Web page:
Your dog might occasionally require hip surgery. There are various surgical procedures; some try to correct the ball and socket alignment while others provide a full hip replacement. The optimum surgical procedure for your dog’s condition will be suggested by the vet. The surgical procedures outlined below can only be carried out by an orthopedic surgeon trained in veterinary medicine.
a less intrusive procedure that vets carry out on puppies under the age of five months. By altering the angle of the hips, this procedure, which entails fusing the two hip bones to allow the remaining of the bones to develop normally, is intended to enhance the mobility of the hip joints.
Triple Pelvic Osteotomy (TPO)
To rectify the architecture of the joint, the surgeon performing TPO surgery makes bone cuts in the pelvis. These cuts are used to realign the femur’s head with the hip socket. TPO works best in puppies under ten months old because it loses its efficacy once deterioration to the hip socket starts to take place. Younger dogs typically heal considerably more rapidly from the pricey and unpleasant treatment. For younger dogs with subluxation, TPO is one of the operations that is most frequently advised since it restores the hip joints’ complete functionality.
Femoral Head Ostectomy (FHO) and Neck Excision
The femoral head from the hip joint is removed during this procedure. To maintain the femur in place in the hip joint, fibrous scar tissue will eventually form a “false joint.” Although it improves pain and is less expensive than a total hip replacement, this isn’t always the best solution for all dogs. Veterinarians typically advise older dogs and lighter-weight canines to have this procedure. The majority of the dog’s pain is reduced by this operation, but the joint’s original range of motion and stability aren’t completely restored.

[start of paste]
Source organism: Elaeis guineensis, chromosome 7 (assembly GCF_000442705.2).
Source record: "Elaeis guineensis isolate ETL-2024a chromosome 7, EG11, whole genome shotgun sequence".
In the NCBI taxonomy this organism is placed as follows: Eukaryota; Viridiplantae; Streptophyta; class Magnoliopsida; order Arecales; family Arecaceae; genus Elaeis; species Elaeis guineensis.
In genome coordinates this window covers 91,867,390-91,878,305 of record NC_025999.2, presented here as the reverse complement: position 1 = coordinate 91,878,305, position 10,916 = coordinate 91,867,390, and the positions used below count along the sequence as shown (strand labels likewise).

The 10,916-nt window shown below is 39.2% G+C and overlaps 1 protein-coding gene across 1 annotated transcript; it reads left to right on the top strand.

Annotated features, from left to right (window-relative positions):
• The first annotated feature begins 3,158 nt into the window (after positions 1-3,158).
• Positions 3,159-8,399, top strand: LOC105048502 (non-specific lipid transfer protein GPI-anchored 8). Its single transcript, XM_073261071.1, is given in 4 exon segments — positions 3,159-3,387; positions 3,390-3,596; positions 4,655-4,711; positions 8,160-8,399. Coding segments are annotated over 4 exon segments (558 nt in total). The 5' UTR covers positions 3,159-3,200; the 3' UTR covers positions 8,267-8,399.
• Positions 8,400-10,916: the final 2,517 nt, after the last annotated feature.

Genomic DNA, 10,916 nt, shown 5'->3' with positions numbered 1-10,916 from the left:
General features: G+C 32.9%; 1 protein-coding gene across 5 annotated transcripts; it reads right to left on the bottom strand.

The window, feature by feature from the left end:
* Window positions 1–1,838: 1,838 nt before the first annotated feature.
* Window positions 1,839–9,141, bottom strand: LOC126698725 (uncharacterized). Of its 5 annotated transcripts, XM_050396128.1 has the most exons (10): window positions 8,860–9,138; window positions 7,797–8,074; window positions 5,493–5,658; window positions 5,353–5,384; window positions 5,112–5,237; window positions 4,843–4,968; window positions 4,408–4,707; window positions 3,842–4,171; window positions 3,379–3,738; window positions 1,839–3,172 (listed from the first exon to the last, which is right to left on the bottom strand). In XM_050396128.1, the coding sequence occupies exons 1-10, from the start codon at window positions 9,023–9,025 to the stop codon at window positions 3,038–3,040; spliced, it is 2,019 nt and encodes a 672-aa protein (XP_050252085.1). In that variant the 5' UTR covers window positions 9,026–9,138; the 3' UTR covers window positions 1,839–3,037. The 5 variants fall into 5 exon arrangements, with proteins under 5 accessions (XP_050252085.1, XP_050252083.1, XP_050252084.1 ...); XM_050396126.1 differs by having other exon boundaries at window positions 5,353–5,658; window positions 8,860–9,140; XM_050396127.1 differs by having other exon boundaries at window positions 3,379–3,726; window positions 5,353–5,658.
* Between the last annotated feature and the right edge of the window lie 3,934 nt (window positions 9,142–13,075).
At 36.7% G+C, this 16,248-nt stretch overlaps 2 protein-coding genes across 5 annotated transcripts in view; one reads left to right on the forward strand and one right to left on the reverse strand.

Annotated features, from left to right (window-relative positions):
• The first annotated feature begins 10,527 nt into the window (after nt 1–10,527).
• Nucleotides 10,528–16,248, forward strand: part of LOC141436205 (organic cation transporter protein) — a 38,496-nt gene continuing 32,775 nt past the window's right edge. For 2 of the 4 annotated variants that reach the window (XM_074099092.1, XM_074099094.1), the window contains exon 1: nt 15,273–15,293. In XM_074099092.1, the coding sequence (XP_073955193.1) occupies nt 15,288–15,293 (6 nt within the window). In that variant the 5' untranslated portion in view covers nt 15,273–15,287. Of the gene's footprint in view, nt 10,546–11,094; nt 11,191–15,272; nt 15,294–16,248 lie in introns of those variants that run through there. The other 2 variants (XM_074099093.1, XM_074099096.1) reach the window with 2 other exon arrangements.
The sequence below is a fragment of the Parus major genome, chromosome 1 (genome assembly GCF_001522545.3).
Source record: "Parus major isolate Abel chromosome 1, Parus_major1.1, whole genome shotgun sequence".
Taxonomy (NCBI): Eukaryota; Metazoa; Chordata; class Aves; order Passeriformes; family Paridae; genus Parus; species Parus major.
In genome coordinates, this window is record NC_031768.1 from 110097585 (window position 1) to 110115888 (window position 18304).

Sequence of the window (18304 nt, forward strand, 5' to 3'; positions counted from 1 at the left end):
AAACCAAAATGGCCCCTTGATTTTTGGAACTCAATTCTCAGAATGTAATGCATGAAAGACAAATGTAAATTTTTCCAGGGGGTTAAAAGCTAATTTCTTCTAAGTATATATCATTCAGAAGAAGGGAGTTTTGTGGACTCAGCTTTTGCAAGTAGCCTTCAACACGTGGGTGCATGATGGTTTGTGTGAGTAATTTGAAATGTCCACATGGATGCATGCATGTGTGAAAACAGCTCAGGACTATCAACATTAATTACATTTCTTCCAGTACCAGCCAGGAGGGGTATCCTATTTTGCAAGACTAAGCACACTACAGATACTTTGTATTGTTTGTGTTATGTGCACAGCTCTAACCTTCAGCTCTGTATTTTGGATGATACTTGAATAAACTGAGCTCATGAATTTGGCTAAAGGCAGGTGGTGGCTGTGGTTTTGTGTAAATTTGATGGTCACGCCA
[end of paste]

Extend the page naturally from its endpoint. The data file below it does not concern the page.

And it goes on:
Total Hip Replacement (THP)
The most invasive surgical approach, THP, restores the joint’s complete functionality. Dog hip replacement surgery is expensive, and veterinarians only recommend it for fully developed canines who exhibit severe or advanced hip dysplasia. The hip joint is removed during surgery, and a prosthetic joint is put in its place. Dogs who receive a THP can live pain-free lives and resume activities with a motion range that is close to normal.
Hip dysplasia in your dog or puppy can be alarming, but it’s vital to keep in mind that with the correct education, advice from a doctor, and application of therapies and lifestyle modifications, your dog can have a long, happy, and healthy life!
When your dog is young, it is important to purchase a pet health insurance plan. But it’s also possible to do it later in life. Pet insurance assists with the cost of medical care so that you won’t have to worry about finding the money or depleting your savings. Make sure to compare policies before deciding which is best for your dog depending on both your lifestyle and its needs.